Villégiature couture en Provence

A look at what’s new and worth checking out this summer in France.


The French Riviera crowd looking for a fashion fix this summer can head for the hills. Just north of Marseille, Edith Mézard’s Château de L’Ange, known for her embroidery workshops and lifestyle boutique, is featuring a four-month fashion exhibit and pop-up shop set up by vintage fashion dealer Didier Ludot. Called “Villégiature Couture en Provence,” the show runs through the end of September and is split into four themes, all present throughout the summer but with one dominating each month: Gabrielle in Biarritz, which just wrapped up; Jackie in Capri; Brigitte in St. Tropez, and Anouk in Deauville, which channels looks for a seaside boardwalk and horse races.

Clothing from brands including Yves Saint Laurent, Chanel, Pucci, Issey Miyake, Valentino, Hermès and Givenchy dates back as far as the Sixties and runs up into the Nineties, with luggage from the Thirties, and price tags ranging from 200 euros to 5,000 euros and up. For fashionistas after something brand new, Didier Ludot and Felix Farrington have created two little black dresses exclusively for the event.

Vintage fashion from Didier Ludot at Edith Mézard’s Chateau de l’Ange

Vintage fashion from Didier Ludot at Edith Mézard’s Chateau de L’Ange.  Courtesy

“Villégiature couture en Provence,” through Sept. 30
Chateau de L’Ange, Lumières, Goult, France
Tel.: +33 4 90 72 36 41
Open everyday 3 to 6:30 p.m. and on appointment.

Epi 1959

At the time of going to press, there were still some vacancies at one of the most elegant and intimate new addresses in Saint-Tropez: the Epi 1959. The storied site was acquired in April by American businessman Frank McCourt, owner of the Olympique de Marseille soccer club, and reopened in June following a delightful refurbishment preserving its retro charm.

Originally, the private residence of French entrepreneurs Albert Debarge and Jean Castel, the site had its heyday during the golden age of Saint-Tropez. In its new incarnation, guests can book one of eight cottages facing one of the hotel’s two pools or Pampelonne beach.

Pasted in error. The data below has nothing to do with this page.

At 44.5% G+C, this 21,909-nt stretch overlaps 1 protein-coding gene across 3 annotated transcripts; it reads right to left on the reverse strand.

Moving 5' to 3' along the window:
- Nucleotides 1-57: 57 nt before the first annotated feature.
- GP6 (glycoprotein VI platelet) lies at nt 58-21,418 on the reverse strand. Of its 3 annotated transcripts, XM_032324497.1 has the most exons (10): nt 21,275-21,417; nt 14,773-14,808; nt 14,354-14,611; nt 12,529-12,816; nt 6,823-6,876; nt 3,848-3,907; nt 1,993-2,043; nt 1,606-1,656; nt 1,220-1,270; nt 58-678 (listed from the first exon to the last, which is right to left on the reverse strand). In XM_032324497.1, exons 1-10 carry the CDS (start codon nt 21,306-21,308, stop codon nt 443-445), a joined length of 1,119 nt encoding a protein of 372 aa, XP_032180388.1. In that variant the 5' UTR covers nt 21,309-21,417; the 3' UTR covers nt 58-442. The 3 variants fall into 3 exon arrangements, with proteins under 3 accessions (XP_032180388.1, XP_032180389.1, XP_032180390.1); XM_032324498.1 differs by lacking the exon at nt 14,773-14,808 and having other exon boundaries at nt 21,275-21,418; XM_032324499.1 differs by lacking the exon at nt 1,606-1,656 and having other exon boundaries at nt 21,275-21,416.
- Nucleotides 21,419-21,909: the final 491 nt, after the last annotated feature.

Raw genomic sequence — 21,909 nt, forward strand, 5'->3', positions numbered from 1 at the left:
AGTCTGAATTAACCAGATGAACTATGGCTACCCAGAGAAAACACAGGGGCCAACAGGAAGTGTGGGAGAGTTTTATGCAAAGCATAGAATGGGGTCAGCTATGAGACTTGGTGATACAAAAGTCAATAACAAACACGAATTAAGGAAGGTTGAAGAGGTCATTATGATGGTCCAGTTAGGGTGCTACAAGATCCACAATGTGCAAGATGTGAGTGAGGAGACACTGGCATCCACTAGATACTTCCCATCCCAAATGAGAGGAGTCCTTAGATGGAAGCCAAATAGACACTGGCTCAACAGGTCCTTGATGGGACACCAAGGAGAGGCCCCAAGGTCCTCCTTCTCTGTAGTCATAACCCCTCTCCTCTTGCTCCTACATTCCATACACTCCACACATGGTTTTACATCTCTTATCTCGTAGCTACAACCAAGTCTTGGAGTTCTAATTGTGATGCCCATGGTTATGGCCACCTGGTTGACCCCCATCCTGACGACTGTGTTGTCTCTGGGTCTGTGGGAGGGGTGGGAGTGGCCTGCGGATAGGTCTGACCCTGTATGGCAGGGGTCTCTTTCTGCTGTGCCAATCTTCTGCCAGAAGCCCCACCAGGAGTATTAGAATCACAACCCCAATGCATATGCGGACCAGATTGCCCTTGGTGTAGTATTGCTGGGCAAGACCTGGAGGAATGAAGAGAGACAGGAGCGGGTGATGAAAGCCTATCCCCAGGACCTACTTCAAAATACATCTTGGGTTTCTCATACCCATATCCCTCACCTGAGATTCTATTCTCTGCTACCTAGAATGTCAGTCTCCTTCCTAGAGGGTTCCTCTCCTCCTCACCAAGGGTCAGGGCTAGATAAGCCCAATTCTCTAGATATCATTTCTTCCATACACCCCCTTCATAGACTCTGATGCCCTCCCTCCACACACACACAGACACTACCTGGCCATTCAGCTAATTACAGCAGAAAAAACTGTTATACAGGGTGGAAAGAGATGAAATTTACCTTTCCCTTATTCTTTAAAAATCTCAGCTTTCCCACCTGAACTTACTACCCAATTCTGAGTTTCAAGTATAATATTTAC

The fragrant gardens — filled with ancient olive trees and pots of lavender and lemon trees — were designed by American landscape gardener Madison Cox. Behind the charming old school interiors was Monica Damonte, with a decor mixing bamboo furniture, floral and velvet wallpapers by Rubelli and Ralph Lauren, and palm print fabrics by Hermès.

The site also boasts two clay tennis courts surrounded by rose bushes, and the main building has a games room and restaurant, with cocktails served pool-side.

A pool-facing cottage costs around 1,050 euros a night; one that’s beach-facing goes for around 1,250 euros a night, and the two suites 1,750 euros a night. The price includes breakfast, access to tennis, yoga or pilates, and transfers to Saint-Tropez.


Epi 1959  Vincent Leroux

Epi 1959
Route de L’Épi, Ramatuelle, France
Tel.:+33 4 98 12 95 95

Sophie Calle at the Château La Coste

Visiting a grave might not be everyone’s idea of light summer entertainment, but when it involves the latest installation by conceptual French artist Sophie Calle — with, as its location, the woodland surrounding the Château La Coste in Provence — it just might swing it.

Titled “Dead End,” the permanent installation continues themes the artist has explored in previous works realized for cemeteries in Geneva, Switzerland, and Brooklyn, N.Y. It will also serve as a platform for live performances by the artist, with the first scheduled for July 21.